Hidden Woods residents unhappy over special tax district
01/08/2013 12:06 PM
01/09/2013 6:08 PM
SOCASTEE The roads in Socastee’s Hidden Woods subdivision have some of the wear and tear of any neighborhood roads, a few dips here and a pothole or two there.
But residents say it doesn’t have the deplorable conditions that were described when the idea of instituting a special tax district to pay for road and drainage repairs in the community was first presented.
That issue came before Horry County Council Tuesday night. The council passed third and final reading of an ordinance that provides for the issuance and sale of $850,000 in general obligation bonds that will go toward road and drainage improvements in the Hidden Woods special tax district. Councilman Brent Schulz recused himself from the vote, and Councilman Harold Worley cast the sole “nay” vote.
For some in Hidden Woods, the extra property taxes they’re going to have to pay over the next 15 years leaves them concerned over how they’ll be able to make it.
Resident John Kolumba described himself as being “hoodwinked” by the whole issue. He voted against the special tax district when it was on the ballot in November 2011.
“It’s not economically smart,” said Kolumba, who will pay almost $1,000 more annually for the 15-year lifespan of the special tax district.
Kolumba has lived in Hidden Woods since 2006. Over the last seven years, he said the area has been shown disrespect by others in Horry County who cut through their neighborhood from S.C. 544 and throw trash into the grass.
“There’s no respect for this area,” Kolumba said.
Still, he doesn’t think the roads in his neighborhood are bad enough to warrant a special tax district.
There are 150 homes in Hidden Woods and around 260 residents. What there isn’t are amenities like a swimming pool or clubhouse.
Kolumba wants to see money that is paid to the homeowners association used to make road repairs when needed.
“We just want to take care of ourselves,” he said.
Nailed between two trees on Kolumba’s property before Tuesday’s meeting was a large yellow sign advertising the dates of the County Council meetings where the special tax district would be discussed.
About a block down from his house, another of those signs was displayed in a yard.
Resident John Liberto said the signs were his doing, to keep his neighbors informed of when the council would discuss the special tax district.
Like Kolumba, he totally opposed to the measure. He owns three houses in Hidden Woods, two of which he said he rents to his children.
Liberto just received a copy of his 2013 property tax bill Tuesday. Under the special assessment portion, his total was approximately $1,023 for the house he lives in.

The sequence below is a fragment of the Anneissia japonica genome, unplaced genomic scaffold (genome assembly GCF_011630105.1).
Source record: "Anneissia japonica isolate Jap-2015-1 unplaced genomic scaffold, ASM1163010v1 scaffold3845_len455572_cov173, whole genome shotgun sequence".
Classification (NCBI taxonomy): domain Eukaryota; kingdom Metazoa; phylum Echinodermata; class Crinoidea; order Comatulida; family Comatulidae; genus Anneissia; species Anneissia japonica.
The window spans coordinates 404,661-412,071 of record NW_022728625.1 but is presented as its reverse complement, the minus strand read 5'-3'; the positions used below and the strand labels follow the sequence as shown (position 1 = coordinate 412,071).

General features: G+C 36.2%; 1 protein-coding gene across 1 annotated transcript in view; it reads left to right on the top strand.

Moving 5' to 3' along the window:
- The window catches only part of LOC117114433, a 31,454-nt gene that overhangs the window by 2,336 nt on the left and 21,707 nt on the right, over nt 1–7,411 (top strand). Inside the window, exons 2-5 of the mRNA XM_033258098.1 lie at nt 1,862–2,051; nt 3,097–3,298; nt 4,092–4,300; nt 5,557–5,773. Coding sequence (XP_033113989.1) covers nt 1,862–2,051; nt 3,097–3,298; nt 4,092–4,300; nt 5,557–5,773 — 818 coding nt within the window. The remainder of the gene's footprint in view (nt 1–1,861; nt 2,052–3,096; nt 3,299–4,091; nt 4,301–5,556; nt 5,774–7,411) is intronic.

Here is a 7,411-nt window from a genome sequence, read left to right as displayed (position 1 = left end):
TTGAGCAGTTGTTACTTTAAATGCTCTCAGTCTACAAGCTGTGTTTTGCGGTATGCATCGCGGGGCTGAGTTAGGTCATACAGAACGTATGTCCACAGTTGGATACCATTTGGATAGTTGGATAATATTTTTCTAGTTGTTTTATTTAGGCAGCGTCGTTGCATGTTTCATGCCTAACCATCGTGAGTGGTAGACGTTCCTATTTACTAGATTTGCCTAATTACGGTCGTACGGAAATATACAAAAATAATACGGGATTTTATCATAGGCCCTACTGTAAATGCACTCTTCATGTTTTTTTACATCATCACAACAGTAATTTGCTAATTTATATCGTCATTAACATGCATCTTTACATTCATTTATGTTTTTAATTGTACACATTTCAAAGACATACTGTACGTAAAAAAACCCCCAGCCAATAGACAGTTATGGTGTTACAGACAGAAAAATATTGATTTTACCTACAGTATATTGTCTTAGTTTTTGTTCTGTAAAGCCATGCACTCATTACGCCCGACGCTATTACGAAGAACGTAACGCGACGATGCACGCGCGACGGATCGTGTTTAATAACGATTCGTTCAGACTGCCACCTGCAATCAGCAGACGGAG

“It’s about money,” Liberto said.
For Marvin Heyd, it’s about seeing the light at the end of the tunnel.
The chairman of the Hidden Woods special tax district addressed the council Tuesday night to thank them for their support in helping homeowners take the initiative to improve their roads without burdening other county residents.
“I have promised the homeowners ... that I would do whatever I could to get the roads done,” Heyd said.
The special tax district was put on the November 2011 ballot to help with road and drain repairs. There were 104 votes cast, and 89 people were in favor of the tax district while 15 opposed.
The millage rate tied into the special tax district is 84.6 mils and is based on the assessed value for each property owner.
“Do some have buyer’s remorse?” said Councilman Gary Loftus, whose district includes Hidden Woods.
Loftus met with neighborhood residents on Friday to discuss the controversy surrounding the special tax district. He reiterated after Tuesday’s meeting that council members want to do whatever the people of Hidden Woods want them to do.
He added the $850,000 in obligation bonds is simply the maximum the council will borrow, and it’s possible to reduce the bonds by 25 percent.
Loftus said he didn’t immediately know how that would be done.
David Moen, who lives in Hidden Woods for part of the year, seconded an idea by others to use HOA money for road improvements.
He has two daughters in high school, and said they’ll be in their 30s by the time he’s done paying for the special tax district.
Instead, he feels taking a portion of the annual $65,000 in HOA dues is the way to go for road and drain work.
“It doesn’t have to all be done at once,” Moen said.
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